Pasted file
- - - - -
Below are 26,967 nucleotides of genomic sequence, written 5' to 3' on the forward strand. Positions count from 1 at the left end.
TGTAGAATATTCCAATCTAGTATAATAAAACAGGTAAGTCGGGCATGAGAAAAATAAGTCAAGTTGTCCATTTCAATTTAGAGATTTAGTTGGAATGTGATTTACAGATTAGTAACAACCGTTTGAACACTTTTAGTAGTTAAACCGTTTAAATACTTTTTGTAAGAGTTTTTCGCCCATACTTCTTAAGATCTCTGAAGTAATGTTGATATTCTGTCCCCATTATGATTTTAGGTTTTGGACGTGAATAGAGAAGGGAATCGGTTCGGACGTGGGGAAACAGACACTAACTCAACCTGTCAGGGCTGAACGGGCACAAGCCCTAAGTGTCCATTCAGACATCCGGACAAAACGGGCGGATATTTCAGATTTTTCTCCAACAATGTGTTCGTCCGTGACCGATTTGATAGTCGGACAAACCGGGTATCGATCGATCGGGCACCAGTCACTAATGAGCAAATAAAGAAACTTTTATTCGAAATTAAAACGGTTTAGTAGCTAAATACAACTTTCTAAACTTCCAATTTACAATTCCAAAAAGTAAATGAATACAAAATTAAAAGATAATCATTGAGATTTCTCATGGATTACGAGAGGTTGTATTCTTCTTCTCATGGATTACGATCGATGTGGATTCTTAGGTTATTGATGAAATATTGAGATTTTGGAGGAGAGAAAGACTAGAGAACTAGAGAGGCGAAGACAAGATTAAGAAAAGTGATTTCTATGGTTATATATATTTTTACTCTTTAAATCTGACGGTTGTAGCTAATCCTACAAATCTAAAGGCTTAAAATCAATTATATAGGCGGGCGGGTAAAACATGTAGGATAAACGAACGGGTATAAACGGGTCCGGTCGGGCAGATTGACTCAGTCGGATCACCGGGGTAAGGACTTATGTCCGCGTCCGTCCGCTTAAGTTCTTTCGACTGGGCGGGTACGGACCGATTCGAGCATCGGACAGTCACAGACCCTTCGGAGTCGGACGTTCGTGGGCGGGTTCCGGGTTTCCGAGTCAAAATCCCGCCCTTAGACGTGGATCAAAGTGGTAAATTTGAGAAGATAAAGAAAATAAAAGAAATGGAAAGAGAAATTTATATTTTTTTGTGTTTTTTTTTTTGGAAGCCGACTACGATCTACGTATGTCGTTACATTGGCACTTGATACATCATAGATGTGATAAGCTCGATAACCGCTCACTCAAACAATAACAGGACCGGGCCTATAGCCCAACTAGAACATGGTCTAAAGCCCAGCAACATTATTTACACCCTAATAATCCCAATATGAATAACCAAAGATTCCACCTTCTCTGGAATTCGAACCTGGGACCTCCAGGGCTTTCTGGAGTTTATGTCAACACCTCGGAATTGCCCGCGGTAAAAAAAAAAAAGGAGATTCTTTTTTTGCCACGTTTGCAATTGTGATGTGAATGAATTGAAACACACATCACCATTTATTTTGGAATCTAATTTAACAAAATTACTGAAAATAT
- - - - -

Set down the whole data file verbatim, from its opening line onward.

Below are 26,967 nucleotides of genomic sequence, written 5' to 3' on the forward strand. Positions count from 1 at the left end.
TGTAGAATATTCCAATCTAGTATAATAAAACAGGTAAGTCGGGCATGAGAAAAATAAGTCAAGTTGTCCATTTCAATTTAGAGATTTAGTTGGAATGTGATTTACAGATTAGTAACAACCGTTTGAACACTTTTAGTAGTTAAACCGTTTAAATACTTTTTGTAAGAGTTTTTCGCCCATACTTCTTAAGATCTCTGAAGTAATGTTGATATTCTGTCCCCATTATGATTTTAGGTTTTGGACGTGAATAGAGAAGGGAATCGGTTCGGACGTGGGGAAACAGACACTAACTCAACCTGTCAGGGCTGAACGGGCACAAGCCCTAAGTGTCCATTCAGACATCCGGACAAAACGGGCGGATATTTCAGATTTTTCTCCAACAATGTGTTCGTCCGTGACCGATTTGATAGTCGGACAAACCGGGTATCGATCGATCGGGCACCAGTCACTAATGAGCAAATAAAGAAACTTTTATTCGAAATTAAAACGGTTTAGTAGCTAAATACAACTTTCTAAACTTCCAATTTACAATTCCAAAAAGTAAATGAATACAAAATTAAAAGATAATCATTGAGATTTCTCATGGATTACGAGAGGTTGTATTCTTCTTCTCATGGATTACGATCGATGTGGATTCTTAGGTTATTGATGAAATATTGAGATTTTGGAGGAGAGAAAGACTAGAGAACTAGAGAGGCGAAGACAAGATTAAGAAAAGTGATTTCTATGGTTATATATATTTTTACTCTTTAAATCTGACGGTTGTAGCTAATCCTACAAATCTAAAGGCTTAAAATCAATTATATAGGCGGGCGGGTAAAACATGTAGGATAAACGAACGGGTATAAACGGGTCCGGTCGGGCAGATTGACTCAGTCGGATCACCGGGGTAAGGACTTATGTCCGCGTCCGTCCGCTTAAGTTCTTTCGACTGGGCGGGTACGGACCGATTCGAGCATCGGACAGTCACAGACCCTTCGGAGTCGGACGTTCGTGGGCGGGTTCCGGGTTTCCGAGTCAAAATCCCGCCCTTAGACGTGGATCAAAGTGGTAAATTTGAGAAGATAAAGAAAATAAAAGAAATGGAAAGAGAAATTTATATTTTTTTGTGTTTTTTTTTTTGGAAGCCGACTACGATCTACGTATGTCGTTACATTGGCACTTGATACATCATAGATGTGATAAGCTCGATAACCGCTCACTCAAACAATAACAGGACCGGGCCTATAGCCCAACTAGAACATGGTCTAAAGCCCAGCAACATTATTTACACCCTAATAATCCCAATATGAATAACCAAAGATTCCACCTTCTCTGGAATTCGAACCTGGGACCTCCAGGGCTTTCTGGAGTTTATGTCAACACCTCGGAATTGCCCGCGGTAAAAAAAAAAAAGGAGATTCTTTTTTTGCCACGTTTGCAATTGTGATGTGAATGAATTGAAACACACATCACCATTTATTTTGGAATCTAATTTAACAAAATTACTGAAAATAT